According to the Global Alliance for Vaccines and Immunizations (GAVI), the economic return on vaccinations ranges between 12% and 18% annually, therefore, there is much optimism for a faster economic rebound as Ghana takes delivery of its first doses of the COVID-19 vaccines and has subsequently commenced the vaccination of its citizens on March 2, 2021.
The recent vaccination is expected to boost the confidence of economic agents in the country leading to the re-opening of businesses with the rippling effects being a rise in productivity, rise in output, higher profits, gain in employment, and ultimately, better living conditions in the country.
The success of vaccination programs cannot be underestimated as several studies have shown that vaccines prevent millions of deaths every year across the globe. Vaccination programs are an investment in a country’s human capital as they lead to an improvement in public health, life expectancy, work performance, and can also reduce government’s spending on disease treatment and control.
Without a vaccine, new diseases can become widespread because immunity may take longer to develop. Even before the arrival of the vaccine, the central bank indicated that the Ghanaian economy is recovering faster than expected. Therefore, the arrival of the vaccine is expected to reduce the infection rates, lower the death toll and open up the economy for faster growth.
The arrival of the vaccine in Ghana reopened a new chapter in Ghana’s fight against the coronavirus pandemic which has had a severe toll on almost all the sectors of the economy. From a growth rate of 4.9 percent at the end of the first quarter of 2020, the economy shrunk by 3.2 percent and 1.1 percent in the second and third quarters respectively. Available data points to the contraction in Ghana’s GDP last year as the worst recorded in almost 37 years. This shows that Ghana has tasted its fair share of the current pandemic.
Also, Inflation which has been kept in the single digit for quite some time rose to a record high of 11.4 percent in July 2020. Inflation was stable at 7.8 percent in the first three months of 2020, however as a result of the lockdown in March, inflation rose to 10.6 percent at the end of April. This was driven by the panic buying of food which resulted in higher prices across the country. Inflationary pressures have since slowed down as the overall cost of goods eased gradually in the latter part of 2020 and has continued into 2021 with inflation currently standing at 9.9 percent at End-January 2021. The arrival of the COVID-19 vaccine is expected to further reduce uncertainties surrounding the activities of the economy and may lower inflationary expectations.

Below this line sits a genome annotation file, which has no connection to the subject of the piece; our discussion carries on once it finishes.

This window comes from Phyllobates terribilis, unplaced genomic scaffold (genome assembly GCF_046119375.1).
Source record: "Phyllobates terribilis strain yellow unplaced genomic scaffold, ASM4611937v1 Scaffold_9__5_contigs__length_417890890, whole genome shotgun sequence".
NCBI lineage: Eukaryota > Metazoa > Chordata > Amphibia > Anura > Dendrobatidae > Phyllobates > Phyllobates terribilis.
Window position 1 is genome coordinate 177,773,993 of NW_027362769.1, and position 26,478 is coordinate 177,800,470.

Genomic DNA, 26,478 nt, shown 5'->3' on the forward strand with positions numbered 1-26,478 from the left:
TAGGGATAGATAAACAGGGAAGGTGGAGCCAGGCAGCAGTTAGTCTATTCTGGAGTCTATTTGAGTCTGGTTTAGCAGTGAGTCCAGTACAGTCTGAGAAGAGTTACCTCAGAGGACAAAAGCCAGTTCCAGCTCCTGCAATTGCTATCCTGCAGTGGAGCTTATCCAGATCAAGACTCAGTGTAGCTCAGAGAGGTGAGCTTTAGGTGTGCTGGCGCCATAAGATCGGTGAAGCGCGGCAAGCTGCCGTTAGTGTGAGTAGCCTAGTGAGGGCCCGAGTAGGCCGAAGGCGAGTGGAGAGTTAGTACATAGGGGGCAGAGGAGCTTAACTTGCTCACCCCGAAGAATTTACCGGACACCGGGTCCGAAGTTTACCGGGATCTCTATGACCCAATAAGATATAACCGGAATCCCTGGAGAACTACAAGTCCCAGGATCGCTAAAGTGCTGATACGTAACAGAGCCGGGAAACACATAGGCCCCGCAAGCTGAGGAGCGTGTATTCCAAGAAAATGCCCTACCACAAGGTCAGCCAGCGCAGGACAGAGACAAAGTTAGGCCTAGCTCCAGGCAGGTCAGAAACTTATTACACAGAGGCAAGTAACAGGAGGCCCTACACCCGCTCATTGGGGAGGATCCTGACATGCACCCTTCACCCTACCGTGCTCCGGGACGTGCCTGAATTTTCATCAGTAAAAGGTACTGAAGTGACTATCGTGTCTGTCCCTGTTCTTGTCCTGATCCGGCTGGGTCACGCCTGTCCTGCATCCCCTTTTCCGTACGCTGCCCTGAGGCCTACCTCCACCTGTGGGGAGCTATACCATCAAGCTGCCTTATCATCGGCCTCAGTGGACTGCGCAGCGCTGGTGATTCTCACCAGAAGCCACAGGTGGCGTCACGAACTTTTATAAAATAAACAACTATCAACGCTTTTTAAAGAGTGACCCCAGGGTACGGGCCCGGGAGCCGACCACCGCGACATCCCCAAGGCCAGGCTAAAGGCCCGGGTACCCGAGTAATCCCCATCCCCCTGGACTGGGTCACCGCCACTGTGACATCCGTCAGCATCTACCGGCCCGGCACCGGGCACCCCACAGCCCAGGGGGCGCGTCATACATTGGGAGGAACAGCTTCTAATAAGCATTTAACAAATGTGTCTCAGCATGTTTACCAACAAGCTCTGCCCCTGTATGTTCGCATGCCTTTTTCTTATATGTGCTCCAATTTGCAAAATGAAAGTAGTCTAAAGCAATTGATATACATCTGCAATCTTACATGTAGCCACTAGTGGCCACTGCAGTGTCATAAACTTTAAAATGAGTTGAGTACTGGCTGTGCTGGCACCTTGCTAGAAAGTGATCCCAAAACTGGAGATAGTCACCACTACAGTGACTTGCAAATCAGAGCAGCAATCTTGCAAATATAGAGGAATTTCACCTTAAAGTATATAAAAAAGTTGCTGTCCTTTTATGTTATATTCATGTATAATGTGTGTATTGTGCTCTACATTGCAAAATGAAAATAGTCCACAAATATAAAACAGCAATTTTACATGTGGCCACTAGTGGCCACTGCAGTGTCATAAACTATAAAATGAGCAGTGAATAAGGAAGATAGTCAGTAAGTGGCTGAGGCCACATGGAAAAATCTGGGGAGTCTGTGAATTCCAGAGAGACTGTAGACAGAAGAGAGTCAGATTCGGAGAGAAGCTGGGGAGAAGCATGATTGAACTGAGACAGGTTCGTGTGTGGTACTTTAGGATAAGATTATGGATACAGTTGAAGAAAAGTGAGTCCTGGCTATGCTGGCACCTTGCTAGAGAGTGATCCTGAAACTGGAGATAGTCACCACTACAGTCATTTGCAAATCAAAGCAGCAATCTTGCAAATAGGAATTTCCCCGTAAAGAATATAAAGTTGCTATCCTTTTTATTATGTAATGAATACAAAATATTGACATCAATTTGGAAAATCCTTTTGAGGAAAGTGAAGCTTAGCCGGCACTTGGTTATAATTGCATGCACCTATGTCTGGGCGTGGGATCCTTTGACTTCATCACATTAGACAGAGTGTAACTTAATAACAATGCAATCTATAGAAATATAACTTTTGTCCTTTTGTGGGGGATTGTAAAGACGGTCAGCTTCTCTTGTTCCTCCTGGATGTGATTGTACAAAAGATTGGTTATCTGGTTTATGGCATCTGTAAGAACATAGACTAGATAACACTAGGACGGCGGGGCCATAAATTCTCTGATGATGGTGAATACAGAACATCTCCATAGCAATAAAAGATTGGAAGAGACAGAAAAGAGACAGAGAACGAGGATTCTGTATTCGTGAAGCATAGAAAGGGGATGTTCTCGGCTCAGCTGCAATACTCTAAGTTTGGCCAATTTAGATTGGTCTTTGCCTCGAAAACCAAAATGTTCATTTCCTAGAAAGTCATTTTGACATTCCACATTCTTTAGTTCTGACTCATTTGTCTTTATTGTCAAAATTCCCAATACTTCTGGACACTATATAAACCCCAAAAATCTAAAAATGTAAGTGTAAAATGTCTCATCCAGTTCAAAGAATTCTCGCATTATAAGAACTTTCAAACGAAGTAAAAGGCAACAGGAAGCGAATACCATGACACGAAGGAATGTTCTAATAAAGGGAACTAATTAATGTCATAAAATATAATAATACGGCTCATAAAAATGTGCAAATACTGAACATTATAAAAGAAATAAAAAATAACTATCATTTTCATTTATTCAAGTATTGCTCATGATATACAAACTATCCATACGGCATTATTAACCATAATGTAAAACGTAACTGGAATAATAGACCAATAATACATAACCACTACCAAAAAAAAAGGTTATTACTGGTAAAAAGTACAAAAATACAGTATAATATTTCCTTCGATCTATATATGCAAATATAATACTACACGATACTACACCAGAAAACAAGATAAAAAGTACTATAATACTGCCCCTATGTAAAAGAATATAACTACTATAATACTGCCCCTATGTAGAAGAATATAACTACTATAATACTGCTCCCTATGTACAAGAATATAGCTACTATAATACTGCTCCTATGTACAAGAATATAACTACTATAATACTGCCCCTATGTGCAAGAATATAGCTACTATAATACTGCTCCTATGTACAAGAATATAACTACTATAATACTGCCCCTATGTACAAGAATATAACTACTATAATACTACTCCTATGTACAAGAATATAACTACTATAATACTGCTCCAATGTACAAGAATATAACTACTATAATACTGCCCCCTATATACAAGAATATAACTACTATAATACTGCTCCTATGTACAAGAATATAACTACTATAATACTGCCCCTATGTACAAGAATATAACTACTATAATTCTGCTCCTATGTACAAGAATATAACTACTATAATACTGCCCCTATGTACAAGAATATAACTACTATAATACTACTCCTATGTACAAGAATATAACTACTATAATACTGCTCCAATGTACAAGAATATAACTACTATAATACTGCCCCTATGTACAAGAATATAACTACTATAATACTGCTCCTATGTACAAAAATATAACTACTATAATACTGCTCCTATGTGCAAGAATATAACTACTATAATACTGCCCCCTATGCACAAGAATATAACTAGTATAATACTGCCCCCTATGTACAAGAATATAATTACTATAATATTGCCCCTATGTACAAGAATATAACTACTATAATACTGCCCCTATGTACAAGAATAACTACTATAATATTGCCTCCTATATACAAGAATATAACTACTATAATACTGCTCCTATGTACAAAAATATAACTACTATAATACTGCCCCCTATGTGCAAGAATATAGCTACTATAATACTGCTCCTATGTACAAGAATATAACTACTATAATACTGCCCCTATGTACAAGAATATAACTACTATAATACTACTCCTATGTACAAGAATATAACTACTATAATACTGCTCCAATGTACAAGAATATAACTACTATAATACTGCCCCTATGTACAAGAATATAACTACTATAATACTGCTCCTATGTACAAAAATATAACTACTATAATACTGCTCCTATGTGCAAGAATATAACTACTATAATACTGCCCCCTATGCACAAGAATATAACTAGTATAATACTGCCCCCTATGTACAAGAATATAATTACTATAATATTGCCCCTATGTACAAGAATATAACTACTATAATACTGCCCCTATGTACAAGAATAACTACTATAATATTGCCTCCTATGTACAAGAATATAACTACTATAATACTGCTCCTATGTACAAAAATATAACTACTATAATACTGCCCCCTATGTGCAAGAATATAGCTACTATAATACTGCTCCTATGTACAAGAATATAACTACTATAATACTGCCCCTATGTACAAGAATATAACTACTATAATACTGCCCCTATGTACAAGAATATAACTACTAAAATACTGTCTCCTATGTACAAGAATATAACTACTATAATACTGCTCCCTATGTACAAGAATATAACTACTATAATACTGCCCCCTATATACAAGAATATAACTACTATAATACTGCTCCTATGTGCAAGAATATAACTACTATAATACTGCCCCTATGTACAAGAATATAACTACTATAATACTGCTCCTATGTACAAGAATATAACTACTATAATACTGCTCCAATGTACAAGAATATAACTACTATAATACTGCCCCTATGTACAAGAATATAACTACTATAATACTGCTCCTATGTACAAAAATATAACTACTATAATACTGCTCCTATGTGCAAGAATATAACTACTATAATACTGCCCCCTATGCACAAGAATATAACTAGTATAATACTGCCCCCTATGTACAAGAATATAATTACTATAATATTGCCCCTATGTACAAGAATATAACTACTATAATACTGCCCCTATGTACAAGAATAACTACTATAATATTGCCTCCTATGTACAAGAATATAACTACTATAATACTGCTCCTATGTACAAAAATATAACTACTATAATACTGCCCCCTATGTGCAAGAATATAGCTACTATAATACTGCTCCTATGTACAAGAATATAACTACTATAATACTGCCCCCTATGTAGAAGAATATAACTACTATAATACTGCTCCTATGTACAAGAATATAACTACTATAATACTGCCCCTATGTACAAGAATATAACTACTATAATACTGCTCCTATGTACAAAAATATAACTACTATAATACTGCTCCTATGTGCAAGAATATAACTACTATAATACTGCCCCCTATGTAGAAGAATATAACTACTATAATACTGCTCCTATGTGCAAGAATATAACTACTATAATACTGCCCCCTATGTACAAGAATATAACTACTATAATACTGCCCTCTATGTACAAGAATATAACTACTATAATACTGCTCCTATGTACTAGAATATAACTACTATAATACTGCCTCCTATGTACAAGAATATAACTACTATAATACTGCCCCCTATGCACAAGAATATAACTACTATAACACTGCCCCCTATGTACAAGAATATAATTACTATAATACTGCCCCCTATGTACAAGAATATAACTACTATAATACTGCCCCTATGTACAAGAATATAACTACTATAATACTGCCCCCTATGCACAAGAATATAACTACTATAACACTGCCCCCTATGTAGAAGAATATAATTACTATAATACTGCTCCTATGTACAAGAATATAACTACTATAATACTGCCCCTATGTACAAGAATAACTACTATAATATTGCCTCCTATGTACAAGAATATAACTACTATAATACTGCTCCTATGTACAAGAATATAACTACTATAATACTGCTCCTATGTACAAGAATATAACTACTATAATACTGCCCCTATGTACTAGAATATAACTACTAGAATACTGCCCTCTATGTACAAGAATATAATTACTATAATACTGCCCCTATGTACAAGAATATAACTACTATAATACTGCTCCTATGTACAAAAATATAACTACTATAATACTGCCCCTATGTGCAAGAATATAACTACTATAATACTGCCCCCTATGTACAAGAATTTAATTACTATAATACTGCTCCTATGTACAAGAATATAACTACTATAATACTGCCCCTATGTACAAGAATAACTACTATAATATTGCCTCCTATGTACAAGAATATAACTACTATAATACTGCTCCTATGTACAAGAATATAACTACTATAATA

The coronavirus has also worsened the country’s debt woes as COVID-19 expenditures increase and the government has to keep resorting to borrowing to contain the virus. The country’s debt has breached the sustainable threshold as it exceeds the 70 percent benchmark. The Bank of Ghana had earlier warned that a sharp fiscal correction in 2021 is unlikely. But, will the arrival of the vaccine make this likely?
The coronavirus pandemic has affected a lot of businesses in the country resulting in loss of jobs, the collapse of businesses, and a cut in the salaries of some workers. Surveys from the Ghana statistical service show that about 770,000 workers had their wages reduced, 42,000 workers laid-off, and about 85,000 businesses shut down during the partial lockdown. The school closure also affected a lot of School children and above all private school teachers who were left uncared for in the country. However, the government’s decision to reopen the schools across the country despite the surge in COVID-19 cases may payoff as a result of the ongoing vaccination. The reopening of schools is key in the recovery process as teachers, especially private school teachers, begin to earn incomes.
“Without making education a pillar of recovery plans alongside health, jobs, and climate, societies will fuel rather than reverse rising inequality, poverty, and social divides” .Stefania Giannini, Assistant Director-General for Education, UNESCO
The arrival of the vaccine is timely as it comes at a time when the country is experiencing a surge in COVID-19 cases which indicates the spread of the second wave. The Central Bank also warned that the second wave of the virus poses a threat to the recovery and may prolong the process.
Whilst the vaccination brings some optimism of economic rebound, the down risks are high. There is the likelihood of citizens becoming complacent and not observing the COVID-19 protocols with the rationale that a vaccine has been found. Should this happen, the much-anticipated benefits may not be realized and may end up derailing the progress the country is making in bringing the economy back to life. The sense of responsibility of the Ghanaian has therefore become more vital than ever. COVID-19 vaccine COVID-19 vaccine COVID-19 vaccine